PULLMAN, Wash. — Scot H. Hulbert, interim head of the department of plant pathology at Kansas State University, will assume duties July 1, 2006, as the next R. James Cook Endowed Chair in Cropping Systems Pathology at Washington State University.
The position is a joint appointment in the departments of crop and soil sciences and plant pathology,” said Daniel J. Bernardo, dean of the College of Agricultural, Human, and Natural Resource Sciences.
“This is an excellent hire for both departments, as well as the entire plant science program. Since his acceptance, Dr. Hulbert was named a fellow in the American Association for the Advancement of Science.
“Dr. Hulbert will not only be a great asset to WSU, but also to the agricultural industry of Washington state.”
Hulbert will teach and conduct research on wheat-based cropping systems in eastern Washington and any aspect of plant disease management, including ecology epidemiology and host-pathogen genetics. In addition, he is expected to provide leadership for a number of ongoing long-term cropping systems research projects.
“I am really excited about joining the college and starting to work with some of the fantastic research teams that are already in place,” Hulbert said.
Hulbert replaces R. James Cook who retired from WSU this past fall. Cook was appointed to the chair named in his honor in 1988. The position was created with funding from the Washington Wheat Commission.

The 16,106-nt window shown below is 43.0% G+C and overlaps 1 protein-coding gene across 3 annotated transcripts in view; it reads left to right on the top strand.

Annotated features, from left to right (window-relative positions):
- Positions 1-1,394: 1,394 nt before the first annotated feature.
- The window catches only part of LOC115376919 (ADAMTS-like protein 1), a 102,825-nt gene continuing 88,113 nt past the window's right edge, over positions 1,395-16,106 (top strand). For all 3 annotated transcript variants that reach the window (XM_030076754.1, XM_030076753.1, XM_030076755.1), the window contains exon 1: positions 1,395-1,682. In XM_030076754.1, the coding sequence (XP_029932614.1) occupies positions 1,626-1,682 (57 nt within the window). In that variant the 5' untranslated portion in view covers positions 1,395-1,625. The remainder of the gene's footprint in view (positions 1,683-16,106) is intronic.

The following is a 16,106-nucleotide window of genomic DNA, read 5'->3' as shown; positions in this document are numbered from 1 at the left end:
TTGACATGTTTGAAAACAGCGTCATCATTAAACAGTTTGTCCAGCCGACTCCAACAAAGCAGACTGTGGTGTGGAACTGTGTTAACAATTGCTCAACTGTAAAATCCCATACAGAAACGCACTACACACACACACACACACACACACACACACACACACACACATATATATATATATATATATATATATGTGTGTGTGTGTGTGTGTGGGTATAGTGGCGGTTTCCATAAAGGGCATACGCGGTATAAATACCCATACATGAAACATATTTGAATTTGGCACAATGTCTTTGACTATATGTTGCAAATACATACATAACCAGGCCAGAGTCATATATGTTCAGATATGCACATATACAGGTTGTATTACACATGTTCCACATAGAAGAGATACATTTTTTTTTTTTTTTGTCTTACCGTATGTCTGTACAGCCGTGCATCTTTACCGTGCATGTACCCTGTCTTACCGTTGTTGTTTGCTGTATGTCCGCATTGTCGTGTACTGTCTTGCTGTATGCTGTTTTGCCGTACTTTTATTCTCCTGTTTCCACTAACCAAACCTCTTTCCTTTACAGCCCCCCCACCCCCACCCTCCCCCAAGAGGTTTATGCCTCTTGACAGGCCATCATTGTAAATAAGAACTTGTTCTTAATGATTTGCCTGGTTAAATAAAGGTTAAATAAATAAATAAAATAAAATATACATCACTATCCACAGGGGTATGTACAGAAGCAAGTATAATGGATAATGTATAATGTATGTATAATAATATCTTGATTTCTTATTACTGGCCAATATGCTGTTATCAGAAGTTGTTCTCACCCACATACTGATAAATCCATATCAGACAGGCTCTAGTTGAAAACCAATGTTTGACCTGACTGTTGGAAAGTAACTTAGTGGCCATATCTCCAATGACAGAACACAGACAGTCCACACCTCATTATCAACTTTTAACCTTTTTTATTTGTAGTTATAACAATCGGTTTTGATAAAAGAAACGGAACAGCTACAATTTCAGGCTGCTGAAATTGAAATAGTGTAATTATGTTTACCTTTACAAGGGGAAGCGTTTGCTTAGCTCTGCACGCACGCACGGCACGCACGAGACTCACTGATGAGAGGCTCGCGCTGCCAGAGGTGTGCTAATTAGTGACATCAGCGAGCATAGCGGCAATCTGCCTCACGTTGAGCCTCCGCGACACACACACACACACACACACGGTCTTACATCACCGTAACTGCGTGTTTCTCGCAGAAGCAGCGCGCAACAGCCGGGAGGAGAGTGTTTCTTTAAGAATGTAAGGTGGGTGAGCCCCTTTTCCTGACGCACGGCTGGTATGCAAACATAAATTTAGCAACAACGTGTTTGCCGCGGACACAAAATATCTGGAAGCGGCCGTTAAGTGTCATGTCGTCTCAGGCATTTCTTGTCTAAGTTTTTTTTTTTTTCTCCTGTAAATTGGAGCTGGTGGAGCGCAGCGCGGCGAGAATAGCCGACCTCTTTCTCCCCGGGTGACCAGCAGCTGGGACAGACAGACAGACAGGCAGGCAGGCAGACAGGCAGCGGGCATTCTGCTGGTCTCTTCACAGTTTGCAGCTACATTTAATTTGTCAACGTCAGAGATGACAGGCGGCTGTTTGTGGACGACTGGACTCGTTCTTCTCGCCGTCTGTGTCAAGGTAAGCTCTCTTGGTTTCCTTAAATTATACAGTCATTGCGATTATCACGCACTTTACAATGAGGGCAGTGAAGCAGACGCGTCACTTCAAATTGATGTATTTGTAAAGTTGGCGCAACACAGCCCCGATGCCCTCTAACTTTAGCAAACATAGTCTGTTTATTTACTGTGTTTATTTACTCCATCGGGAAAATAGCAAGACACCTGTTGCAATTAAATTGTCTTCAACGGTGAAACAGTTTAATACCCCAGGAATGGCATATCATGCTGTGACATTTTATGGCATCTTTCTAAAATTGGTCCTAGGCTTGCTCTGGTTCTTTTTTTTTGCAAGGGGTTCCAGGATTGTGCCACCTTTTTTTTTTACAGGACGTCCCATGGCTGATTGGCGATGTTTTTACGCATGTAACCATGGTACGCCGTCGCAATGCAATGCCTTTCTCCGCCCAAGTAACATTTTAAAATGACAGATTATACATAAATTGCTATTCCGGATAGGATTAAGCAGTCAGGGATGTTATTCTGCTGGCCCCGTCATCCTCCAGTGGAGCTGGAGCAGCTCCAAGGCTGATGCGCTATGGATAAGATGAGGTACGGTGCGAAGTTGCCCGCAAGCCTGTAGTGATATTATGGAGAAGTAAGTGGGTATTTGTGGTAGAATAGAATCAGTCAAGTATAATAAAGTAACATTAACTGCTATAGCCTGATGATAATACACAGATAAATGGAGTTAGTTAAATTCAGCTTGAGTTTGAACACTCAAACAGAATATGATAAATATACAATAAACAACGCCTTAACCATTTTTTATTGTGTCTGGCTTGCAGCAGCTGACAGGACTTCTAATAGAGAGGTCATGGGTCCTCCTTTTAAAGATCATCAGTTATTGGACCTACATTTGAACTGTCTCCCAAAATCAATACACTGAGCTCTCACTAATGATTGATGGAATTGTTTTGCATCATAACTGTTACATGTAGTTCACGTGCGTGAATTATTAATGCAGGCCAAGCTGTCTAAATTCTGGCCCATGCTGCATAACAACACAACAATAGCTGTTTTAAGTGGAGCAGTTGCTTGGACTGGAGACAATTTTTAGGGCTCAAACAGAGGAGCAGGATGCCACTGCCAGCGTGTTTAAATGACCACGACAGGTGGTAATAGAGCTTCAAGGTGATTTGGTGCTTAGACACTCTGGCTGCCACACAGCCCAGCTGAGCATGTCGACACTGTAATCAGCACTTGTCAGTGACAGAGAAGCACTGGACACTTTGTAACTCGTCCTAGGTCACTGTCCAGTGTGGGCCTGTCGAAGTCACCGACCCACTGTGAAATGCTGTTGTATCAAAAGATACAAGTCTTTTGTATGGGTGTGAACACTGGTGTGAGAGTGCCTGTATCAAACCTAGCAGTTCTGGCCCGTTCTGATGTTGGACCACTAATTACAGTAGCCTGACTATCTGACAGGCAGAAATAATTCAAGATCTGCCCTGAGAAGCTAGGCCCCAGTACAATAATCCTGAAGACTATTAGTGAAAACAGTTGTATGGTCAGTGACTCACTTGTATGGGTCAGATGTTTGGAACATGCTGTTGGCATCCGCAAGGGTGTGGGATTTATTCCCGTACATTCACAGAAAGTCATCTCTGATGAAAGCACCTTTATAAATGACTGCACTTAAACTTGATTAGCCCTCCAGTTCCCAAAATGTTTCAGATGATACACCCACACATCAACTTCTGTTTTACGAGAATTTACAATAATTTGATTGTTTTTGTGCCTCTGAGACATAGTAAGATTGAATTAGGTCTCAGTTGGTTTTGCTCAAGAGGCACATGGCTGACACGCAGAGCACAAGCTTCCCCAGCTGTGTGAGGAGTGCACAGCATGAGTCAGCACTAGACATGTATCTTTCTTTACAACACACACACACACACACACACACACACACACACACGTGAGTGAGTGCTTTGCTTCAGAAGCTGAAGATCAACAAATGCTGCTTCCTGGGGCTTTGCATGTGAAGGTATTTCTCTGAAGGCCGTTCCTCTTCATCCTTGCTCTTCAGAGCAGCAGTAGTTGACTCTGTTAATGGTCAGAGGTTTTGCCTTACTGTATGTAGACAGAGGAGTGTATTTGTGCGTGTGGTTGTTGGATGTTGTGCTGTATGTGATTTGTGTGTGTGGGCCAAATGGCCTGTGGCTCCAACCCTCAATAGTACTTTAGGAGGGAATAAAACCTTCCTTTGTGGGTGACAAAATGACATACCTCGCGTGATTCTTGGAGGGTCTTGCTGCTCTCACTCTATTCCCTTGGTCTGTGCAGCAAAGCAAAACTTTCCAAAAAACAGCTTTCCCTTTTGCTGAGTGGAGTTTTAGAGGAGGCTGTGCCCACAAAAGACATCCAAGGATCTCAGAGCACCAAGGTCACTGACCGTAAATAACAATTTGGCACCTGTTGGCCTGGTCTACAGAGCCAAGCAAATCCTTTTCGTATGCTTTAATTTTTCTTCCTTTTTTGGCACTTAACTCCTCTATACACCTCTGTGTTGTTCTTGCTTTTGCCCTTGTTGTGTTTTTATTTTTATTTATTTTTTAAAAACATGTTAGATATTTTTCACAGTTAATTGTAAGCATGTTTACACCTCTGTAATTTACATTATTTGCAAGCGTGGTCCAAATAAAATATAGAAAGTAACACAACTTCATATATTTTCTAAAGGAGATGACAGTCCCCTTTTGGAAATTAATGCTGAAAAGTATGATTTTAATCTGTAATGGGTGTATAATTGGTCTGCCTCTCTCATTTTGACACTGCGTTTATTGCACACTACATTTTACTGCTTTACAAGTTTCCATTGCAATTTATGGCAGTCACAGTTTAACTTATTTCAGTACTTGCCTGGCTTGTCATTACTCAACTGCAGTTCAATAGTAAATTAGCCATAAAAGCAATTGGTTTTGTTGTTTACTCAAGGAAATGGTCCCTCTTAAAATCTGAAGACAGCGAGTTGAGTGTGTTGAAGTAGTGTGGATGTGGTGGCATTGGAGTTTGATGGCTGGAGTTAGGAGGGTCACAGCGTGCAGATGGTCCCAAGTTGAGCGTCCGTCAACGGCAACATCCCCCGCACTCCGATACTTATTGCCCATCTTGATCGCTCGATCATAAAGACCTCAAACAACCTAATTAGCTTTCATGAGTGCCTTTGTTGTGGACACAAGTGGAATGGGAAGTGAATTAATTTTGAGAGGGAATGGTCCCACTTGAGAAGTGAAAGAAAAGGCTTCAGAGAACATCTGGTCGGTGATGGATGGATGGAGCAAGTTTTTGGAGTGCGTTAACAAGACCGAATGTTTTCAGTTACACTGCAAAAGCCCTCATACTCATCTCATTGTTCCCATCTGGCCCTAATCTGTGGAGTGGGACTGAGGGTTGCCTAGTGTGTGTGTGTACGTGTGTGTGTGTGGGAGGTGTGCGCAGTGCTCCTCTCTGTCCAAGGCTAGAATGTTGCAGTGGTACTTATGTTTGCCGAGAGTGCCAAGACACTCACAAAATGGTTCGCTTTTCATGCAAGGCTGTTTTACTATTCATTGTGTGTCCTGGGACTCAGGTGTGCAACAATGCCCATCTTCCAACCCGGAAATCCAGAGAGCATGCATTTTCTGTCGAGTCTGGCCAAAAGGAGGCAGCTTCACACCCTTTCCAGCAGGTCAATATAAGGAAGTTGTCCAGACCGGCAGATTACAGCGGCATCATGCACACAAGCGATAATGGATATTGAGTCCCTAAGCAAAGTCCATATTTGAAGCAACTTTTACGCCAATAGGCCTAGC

Hulbert, a native of Mount Vernon, earned a bachelor’s of science degree in horticulture at WSU in 1979, a master’s of science in vegetable crops at the University of California at Davis in 1982 and a doctorate in genetics at Davis in 1987.
He joined the Kansas State faculty in 1989 after completing post- doctoral work at Purdue. He was promoted to professor in the department of plant pathology in 1998, named chair of the Genetics Graduate Program in 2003 and interim chair of his department in 2004.
Hulbert is the grandson of James H. Hulbert, a LaConner area farmer, who served as a Washington State University regent from 1921 to 1932, serving two terms as president of the board. Hulbert Hall, which houses the administrative offices of the College of Agricultural, Human, and Natural Resource Sciences, was named in his honor in 1985.
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